Author(s): Boehme SA, Chen EP, FranzBacon K, Ssik R, Sprague LJ,
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Abstract Prostaglandin D(2) (PGD(2)) and its receptor chemoattractant receptor homologous molecule expressed on T(h)2 cells (CRTH2) have been implicated in the pathogenesis of numerous allergic diseases. We investigated the role of PGD(2) and CRTH2 in allergic cutaneous inflammation by using a highly potent and specific antagonist of CRTH2. Administration of this antagonist ameliorated cutaneous inflammation caused by either repeated epicutaneous ovalbumin or FITC sensitization. Gene expression and ELISA analysis revealed that there was reduced pro-inflammatory cytokine mRNA or protein produced. Importantly, the CRTH2 antagonist reduced total IgE, as well as antigen-specific IgE, IgG1 and IgG2a antibody levels. This reduction in antibody production correlated to reduced cytokines produced by splenocytes following in vitro antigen challenge. An examination of skin CD11c(+) dendritic cells (DC) showed that in mice treated with the CRTH2 antagonist, there was a decrease in the number of these cells that migrated to the draining lymph nodes in response to FITC application to the skin. Additionally, naive CD4(+) T lymphocytes co-cultured with skin-derived DC from CRTH2 antagonist-treated mice showed a reduced ability to produce a number of cytokines compared with DC from vehicle-treated mice. Collectively, these findings suggest that CRTH2 has a pivotal role in mediating the inflammation and the underlying immune response following epicutaneous sensitization.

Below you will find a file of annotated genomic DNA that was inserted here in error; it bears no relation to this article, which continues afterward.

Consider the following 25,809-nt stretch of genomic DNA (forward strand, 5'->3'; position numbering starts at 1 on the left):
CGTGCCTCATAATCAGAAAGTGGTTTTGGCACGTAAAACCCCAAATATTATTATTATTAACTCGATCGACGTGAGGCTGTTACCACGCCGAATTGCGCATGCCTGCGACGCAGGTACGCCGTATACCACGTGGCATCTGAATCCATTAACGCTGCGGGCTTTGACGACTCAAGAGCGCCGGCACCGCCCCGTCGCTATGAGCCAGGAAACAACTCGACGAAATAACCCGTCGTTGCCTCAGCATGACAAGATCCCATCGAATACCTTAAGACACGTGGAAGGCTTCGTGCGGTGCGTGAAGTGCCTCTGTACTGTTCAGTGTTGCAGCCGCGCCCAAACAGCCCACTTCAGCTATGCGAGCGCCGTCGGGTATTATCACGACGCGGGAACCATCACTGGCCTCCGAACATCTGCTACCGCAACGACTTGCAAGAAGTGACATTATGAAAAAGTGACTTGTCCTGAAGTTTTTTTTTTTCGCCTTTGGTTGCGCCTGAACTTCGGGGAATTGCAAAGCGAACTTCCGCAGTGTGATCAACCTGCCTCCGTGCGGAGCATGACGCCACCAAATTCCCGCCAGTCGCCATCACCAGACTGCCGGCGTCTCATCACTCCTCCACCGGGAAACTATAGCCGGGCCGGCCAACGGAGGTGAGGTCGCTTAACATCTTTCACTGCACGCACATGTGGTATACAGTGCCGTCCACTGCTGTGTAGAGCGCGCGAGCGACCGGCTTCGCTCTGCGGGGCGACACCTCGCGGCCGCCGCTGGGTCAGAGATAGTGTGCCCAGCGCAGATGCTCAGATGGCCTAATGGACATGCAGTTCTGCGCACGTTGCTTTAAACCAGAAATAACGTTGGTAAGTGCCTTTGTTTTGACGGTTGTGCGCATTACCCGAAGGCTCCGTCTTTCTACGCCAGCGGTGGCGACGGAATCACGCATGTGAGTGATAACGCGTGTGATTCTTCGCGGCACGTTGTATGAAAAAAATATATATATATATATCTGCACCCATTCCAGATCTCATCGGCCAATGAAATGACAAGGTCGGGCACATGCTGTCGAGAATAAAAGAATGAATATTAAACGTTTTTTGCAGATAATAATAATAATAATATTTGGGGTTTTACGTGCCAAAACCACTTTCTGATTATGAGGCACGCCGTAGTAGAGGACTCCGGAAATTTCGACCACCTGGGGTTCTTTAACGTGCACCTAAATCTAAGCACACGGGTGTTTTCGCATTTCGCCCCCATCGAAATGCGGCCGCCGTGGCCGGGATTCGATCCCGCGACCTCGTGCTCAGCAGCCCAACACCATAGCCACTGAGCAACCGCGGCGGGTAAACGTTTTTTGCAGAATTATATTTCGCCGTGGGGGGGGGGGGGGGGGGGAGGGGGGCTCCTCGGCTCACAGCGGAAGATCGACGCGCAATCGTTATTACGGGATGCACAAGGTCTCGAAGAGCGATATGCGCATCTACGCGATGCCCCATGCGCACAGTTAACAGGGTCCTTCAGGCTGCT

This article was published in Int Immunol
and referenced in Journal of Clinical & Cellular Immunology